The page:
Planting on the downhill slide: USDA
Corn planting's nearing its end in much of the country, with farmers in even the wettest parts of the Midwest on the downhill slope.
Fifty-eight percent of the corn crop is in the ground in Ohio, which has been the biggest trouble spot for planting in the Corn Belt so far this spring. That's according to Monday's USDA-NASS Crop Progress report, which shows that's almost a 30% jump in planting progress versus a week ago. On the other end of the spectrum, Kansas farmers have all their corn planted, USDA reports, while those in Iowa, Illinois, Minnesota, Missouri and Nebraska are all within less than a handful of percentage points of completion.
A lot of soybeans were planted last week, too. Sixty-eight percent of the nation's bean crop is planted as of Sunday, up 17% over a week ago. Farmers in Iowa and Nebraska are leading the pack in the Midwest, with 94% and 91% planted, respectively.
Nationwide, 79% of the corn crop has emerged, as have 44% of the soybeans, USDA said Monday.
It was a week of major planting progress in the areas that needed it most, farmers say. But, that doesn't mean the worries are over just yet, says Agriculture.com Marketing Talk member and Ohio farmer docharing.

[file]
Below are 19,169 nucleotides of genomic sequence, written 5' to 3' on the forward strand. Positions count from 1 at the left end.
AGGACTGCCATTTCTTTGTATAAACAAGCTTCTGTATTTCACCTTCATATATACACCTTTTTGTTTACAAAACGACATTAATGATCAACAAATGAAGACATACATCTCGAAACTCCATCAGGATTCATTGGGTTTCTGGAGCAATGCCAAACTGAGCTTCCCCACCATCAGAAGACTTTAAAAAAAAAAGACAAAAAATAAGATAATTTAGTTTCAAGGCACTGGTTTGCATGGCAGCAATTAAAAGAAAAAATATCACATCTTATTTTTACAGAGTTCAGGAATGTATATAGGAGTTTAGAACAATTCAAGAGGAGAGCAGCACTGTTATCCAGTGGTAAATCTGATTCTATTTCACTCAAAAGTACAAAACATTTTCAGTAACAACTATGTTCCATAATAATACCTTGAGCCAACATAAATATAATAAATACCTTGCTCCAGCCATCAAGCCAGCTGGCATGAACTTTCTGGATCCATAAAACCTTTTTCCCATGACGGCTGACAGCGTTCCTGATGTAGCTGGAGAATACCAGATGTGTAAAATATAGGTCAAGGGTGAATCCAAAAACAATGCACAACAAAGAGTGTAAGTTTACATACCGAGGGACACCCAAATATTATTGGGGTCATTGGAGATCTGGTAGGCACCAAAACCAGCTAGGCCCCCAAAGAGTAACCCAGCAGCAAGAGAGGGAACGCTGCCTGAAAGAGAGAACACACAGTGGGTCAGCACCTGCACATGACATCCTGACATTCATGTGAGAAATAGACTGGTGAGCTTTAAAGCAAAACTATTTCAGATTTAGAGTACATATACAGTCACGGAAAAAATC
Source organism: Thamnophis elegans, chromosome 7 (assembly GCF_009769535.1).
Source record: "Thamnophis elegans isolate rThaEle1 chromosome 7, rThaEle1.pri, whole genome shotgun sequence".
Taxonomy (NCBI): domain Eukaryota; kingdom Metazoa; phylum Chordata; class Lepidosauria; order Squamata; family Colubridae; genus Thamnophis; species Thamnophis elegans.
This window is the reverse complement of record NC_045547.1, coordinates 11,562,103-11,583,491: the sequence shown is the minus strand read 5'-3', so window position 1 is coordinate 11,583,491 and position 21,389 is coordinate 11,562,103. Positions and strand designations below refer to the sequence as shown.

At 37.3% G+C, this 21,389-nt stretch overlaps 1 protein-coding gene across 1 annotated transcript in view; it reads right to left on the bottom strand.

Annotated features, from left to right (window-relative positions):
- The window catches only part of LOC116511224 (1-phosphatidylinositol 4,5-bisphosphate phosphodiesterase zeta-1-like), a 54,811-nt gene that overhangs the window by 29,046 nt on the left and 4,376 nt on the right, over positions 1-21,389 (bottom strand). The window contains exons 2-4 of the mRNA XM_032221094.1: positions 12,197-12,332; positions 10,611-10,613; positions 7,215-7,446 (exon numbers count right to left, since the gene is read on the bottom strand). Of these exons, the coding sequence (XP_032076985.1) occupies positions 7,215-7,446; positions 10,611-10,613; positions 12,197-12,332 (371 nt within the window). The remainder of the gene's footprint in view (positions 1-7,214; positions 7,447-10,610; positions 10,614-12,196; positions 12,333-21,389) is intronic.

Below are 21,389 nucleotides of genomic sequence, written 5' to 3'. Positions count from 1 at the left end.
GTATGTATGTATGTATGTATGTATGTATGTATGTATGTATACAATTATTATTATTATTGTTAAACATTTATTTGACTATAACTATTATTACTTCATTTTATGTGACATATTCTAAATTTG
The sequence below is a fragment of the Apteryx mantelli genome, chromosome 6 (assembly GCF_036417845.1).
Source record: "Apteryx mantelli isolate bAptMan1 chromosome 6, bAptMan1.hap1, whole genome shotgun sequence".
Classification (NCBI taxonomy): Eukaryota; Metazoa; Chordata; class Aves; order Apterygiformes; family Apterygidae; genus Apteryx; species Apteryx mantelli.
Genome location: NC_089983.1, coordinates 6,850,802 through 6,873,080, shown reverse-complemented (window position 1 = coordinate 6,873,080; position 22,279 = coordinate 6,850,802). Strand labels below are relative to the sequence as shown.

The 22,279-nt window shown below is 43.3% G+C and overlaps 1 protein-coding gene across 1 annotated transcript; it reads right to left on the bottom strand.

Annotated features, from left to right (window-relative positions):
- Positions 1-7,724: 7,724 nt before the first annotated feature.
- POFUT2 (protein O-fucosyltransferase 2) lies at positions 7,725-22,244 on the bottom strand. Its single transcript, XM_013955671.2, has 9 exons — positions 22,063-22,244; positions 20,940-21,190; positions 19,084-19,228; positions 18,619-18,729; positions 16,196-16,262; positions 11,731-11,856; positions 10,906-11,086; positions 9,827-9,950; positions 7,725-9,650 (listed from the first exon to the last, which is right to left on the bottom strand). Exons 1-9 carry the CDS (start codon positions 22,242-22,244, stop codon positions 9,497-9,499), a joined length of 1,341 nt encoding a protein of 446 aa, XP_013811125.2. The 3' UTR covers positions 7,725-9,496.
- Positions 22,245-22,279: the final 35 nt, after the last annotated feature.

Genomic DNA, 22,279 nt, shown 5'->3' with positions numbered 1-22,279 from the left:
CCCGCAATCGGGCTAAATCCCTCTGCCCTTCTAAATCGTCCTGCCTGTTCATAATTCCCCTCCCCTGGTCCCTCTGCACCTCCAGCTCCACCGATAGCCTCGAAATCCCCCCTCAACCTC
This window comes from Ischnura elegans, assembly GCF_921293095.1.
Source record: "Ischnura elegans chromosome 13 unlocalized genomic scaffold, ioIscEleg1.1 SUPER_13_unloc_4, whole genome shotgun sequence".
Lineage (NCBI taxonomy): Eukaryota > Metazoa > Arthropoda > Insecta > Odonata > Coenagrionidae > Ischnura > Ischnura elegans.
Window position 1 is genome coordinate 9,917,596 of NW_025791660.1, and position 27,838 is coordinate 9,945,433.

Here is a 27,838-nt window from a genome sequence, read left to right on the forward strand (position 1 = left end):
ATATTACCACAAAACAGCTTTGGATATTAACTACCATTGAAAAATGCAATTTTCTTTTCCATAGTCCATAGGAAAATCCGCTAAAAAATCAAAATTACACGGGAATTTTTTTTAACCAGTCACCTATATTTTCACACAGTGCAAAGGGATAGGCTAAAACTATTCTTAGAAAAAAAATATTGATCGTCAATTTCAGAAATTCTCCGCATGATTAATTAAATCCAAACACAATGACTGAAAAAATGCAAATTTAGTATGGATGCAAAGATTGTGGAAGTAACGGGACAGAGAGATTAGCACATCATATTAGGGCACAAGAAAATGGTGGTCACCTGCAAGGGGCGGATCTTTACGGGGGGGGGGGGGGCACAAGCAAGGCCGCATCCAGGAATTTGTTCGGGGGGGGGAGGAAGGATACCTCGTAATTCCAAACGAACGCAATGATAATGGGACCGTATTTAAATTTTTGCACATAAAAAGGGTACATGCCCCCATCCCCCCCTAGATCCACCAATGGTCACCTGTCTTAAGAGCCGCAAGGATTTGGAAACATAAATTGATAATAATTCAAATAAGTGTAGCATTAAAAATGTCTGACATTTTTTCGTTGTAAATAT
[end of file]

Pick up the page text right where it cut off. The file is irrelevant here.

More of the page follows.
"Lot of progress last week. Crops are in the ground, but very late planting has everyone worried about an early frost," he said Monday.
Now, as planting seems to be heading into the homestretch, there's a lot of speculation about Prevented Planting and whether or not farmers can justify not planting a crop to get the federal crop insurance guarantee on those acres where Mother Nature got in the way of planting in the usual window.
"We factored in prevent-plant corn versus late-planted and a possible short corn crop," docharing adds. "The numbers look better at planting late and a possible claim for yield loss with a high dollar bushel guarantee. The volatile market said stay in the game all year, so we planted corn."
Weather & markets looking ahead
The good planting conditions will last through about mid-week in most of the Corn Belt, when things will turn cooler and wetter for the next 6 to 10 days, says Freese-Notis Weather, Inc., meteorologist Craig Solberg.
"Much cooler weather will already be seen by Wednesday in the northern Plains and far northwestern Corn Belt, and much of the central and northern Corn Belt will be much cooler by Friday...while it stays hot in the southern Corn Belt," he said Monday. "What that means is quite a 'battle zone' of air masses across the Midwest for late this week and will mean rain starting Wednesday night and lasting through the end of the work-week. Six- to 10-day rainfall should remain above normal as well in the Midwest."